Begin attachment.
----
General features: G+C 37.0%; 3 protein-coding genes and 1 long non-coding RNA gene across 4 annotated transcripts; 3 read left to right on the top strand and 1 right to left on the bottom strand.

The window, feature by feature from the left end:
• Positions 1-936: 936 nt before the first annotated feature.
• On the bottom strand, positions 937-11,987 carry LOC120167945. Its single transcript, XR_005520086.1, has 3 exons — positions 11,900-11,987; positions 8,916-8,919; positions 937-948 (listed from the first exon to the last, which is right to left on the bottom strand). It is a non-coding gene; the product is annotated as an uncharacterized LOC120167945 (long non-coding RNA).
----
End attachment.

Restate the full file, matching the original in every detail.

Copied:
General features: G+C 37.0%; 3 protein-coding genes and 1 long non-coding RNA gene across 4 annotated transcripts; 3 read left to right on the top strand and 1 right to left on the bottom strand.

The window, feature by feature from the left end:
• Positions 1-936: 936 nt before the first annotated feature.
• On the bottom strand, positions 937-11,987 carry LOC120167945. Its single transcript, XR_005520086.1, has 3 exons — positions 11,900-11,987; positions 8,916-8,919; positions 937-948 (listed from the first exon to the last, which is right to left on the bottom strand). It is a non-coding gene; the product is annotated as an uncharacterized LOC120167945 (long non-coding RNA).